Tuesday, July 10, 2007

Yon Coal Train

The fashion trend this season is layers. When dressing for a Midwest summer, or a summer anywhere that experiences temperatures regularly above 80° F along with high humidity, be sure to bring wool sweaters, coats, ski caps, leggings, and fur-lined gloves. These accessories are necessary because, although it may be 100° outside with 90% humidity, the instant you step indoors the temperature will drop so quickly to the arctic extreme that the sweat on your skin will, if left unprotected, instantly freeze into what Midwesterners call Ice Scabs. Ice Scabs are not as painful as they sound, but if you’re inexperienced with Ice Scabs and try to bend your limbs before they are scraped off, then Ice Scabs will turn into Dermal Ice Fractures, which are as painful as they sound. The trick is to add the layers on each limb as you walk through the door, in one fluid motion—-easy once you get the hang of it.

I learned about summer layering during a recent visit to Lawrence, Kansas. I wondered why they needed to keep buildings so damn cold—why cool would not be enough. Haven’t these people heard of global warming? (Turns out they haven’t—many of them went to see “An Inconvenient Truth” last summer, but because the theaters were so cold they were all wearing earmuffs and so no one heard what Al Gore was saying—with all the graphs on screen they assumed it was a longer, more-boring, live-action version of “Harold and the Purple Crayon.”)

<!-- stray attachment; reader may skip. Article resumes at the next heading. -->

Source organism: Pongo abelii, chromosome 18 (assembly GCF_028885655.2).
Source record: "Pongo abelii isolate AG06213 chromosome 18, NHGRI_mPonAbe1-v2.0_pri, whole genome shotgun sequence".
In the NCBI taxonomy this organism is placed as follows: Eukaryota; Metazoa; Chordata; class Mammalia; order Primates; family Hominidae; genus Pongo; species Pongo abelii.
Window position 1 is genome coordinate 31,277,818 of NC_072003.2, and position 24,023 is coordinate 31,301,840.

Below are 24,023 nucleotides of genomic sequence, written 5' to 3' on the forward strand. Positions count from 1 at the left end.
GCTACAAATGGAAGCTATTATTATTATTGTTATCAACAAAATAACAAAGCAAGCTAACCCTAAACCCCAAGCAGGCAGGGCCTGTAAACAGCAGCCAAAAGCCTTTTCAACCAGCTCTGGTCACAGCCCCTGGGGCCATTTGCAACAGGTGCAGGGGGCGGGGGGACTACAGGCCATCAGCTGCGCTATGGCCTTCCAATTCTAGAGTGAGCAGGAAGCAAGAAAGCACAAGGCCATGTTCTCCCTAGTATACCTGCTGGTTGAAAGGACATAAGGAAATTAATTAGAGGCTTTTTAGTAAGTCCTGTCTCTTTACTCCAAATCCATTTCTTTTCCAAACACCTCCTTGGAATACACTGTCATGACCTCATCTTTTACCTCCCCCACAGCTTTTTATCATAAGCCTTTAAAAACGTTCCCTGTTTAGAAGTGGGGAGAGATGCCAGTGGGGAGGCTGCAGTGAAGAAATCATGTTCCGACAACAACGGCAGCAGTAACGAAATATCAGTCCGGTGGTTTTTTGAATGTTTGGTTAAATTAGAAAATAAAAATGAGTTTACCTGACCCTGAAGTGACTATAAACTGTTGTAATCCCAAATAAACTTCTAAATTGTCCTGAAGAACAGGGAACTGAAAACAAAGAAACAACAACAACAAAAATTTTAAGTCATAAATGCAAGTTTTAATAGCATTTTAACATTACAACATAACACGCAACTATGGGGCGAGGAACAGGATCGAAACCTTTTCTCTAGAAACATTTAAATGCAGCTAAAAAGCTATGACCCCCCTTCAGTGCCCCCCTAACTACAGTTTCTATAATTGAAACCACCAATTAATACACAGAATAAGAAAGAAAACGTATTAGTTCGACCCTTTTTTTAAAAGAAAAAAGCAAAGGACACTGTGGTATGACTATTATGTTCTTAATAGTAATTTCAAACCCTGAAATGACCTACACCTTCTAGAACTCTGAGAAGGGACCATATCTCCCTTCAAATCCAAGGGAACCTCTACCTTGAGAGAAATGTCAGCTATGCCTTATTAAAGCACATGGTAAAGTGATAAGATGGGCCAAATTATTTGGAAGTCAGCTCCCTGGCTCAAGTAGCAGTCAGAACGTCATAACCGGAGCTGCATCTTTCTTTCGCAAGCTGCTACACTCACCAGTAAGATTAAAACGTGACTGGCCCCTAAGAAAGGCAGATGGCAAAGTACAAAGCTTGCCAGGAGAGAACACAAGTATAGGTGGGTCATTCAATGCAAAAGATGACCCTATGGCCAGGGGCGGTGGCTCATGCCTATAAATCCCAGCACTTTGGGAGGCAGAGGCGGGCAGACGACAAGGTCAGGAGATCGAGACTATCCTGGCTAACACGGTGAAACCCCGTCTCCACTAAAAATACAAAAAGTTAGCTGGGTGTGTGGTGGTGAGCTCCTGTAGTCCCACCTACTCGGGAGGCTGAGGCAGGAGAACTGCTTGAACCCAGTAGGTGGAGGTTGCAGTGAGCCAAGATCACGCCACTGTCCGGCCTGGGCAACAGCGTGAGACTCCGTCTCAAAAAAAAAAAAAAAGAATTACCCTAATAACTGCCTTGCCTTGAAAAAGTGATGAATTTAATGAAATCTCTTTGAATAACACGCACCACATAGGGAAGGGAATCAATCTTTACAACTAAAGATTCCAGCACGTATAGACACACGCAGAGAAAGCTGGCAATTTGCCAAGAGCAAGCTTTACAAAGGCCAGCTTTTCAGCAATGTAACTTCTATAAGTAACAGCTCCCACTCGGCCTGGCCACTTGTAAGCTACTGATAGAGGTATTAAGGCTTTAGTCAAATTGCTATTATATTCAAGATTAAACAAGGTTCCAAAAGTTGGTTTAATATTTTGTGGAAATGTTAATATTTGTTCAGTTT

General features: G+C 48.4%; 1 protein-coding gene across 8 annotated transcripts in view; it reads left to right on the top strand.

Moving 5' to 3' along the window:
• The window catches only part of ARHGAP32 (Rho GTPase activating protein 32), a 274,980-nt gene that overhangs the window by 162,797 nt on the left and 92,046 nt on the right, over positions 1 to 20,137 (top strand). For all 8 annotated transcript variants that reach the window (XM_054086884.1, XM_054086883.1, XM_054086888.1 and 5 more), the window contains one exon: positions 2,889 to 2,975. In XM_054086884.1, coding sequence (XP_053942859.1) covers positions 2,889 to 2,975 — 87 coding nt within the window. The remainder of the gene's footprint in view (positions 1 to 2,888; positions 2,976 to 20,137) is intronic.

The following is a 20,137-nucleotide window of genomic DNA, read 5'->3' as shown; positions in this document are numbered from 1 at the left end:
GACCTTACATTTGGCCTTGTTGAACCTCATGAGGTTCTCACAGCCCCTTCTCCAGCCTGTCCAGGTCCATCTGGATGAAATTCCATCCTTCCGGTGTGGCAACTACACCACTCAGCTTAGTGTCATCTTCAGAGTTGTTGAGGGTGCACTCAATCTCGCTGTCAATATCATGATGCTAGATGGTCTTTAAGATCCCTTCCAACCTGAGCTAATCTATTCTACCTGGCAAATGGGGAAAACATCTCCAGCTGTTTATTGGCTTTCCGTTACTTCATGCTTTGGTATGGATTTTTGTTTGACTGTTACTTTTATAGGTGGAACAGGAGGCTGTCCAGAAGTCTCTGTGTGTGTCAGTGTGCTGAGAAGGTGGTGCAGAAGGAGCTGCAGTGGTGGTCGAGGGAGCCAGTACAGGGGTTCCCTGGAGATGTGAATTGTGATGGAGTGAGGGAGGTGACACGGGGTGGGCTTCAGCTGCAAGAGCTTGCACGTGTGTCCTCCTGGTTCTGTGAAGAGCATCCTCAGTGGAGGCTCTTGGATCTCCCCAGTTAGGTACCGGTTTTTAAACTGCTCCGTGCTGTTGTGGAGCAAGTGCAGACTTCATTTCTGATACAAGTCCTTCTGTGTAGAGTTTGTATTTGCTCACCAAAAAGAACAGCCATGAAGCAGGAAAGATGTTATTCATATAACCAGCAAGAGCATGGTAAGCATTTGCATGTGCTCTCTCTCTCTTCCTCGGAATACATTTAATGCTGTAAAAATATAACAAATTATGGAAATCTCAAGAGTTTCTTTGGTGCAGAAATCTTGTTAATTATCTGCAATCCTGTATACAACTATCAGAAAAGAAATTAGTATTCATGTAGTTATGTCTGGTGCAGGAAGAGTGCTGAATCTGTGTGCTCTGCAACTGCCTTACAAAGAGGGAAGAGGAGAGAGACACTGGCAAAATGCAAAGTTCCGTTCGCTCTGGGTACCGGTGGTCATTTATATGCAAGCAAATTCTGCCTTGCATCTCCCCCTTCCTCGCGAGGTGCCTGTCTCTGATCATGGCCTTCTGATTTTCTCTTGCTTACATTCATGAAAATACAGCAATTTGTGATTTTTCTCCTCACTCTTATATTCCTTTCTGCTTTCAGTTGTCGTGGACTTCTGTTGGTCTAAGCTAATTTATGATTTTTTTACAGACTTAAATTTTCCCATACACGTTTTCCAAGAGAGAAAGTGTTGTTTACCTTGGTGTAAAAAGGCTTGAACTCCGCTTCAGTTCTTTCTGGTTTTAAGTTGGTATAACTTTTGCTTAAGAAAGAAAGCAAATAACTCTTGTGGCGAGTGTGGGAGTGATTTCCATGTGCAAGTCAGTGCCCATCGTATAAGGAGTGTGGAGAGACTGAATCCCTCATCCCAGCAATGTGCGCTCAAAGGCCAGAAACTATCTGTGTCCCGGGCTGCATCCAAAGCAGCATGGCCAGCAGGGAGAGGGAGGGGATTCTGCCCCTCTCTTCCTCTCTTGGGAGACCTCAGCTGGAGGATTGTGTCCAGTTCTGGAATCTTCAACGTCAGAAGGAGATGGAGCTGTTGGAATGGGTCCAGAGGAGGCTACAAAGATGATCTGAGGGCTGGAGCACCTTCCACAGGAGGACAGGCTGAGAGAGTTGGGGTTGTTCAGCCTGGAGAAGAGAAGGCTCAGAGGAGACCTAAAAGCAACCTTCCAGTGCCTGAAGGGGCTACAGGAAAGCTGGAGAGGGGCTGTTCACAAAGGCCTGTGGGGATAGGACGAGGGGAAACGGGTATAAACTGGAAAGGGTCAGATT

I had idle time to think upon these things when I was in Lawrence, stopped at a railroad crossing, waiting for a long long train to pass. I decided that they—we—keep it so damn cold because we can. We must prove we’re stronger than nature. When it’s night time we must light ever square foot of land with street lights: Darkness is conquered! And when it’s hot we must prove to nature that we can beat her heat.

The train I was waiting on was a coal train, delivering its regular load of coal to the nearby power plant. 143 cars stuffed with coal that will warm the globe so that we can chill every bit of indoor space to temperatures lower than those we bundle up against in the winter. As the last of the 143 cars rolled on by I thought about our collective societal I.Q and wondered: If only we could use our stupidity for good instead of evil.

    If only we could use our stupidity for good instead of evil.
Then the train was gone, the railroad crossing gate rose, I pressed on the accelerator, and I stopped thinking.

Summer safety tip: If you’re visiting Walmart this summer, be sure to bring along a thermal reflective emergency blanket in case you get lost in an aisle. You don’t want to end up like this guy.

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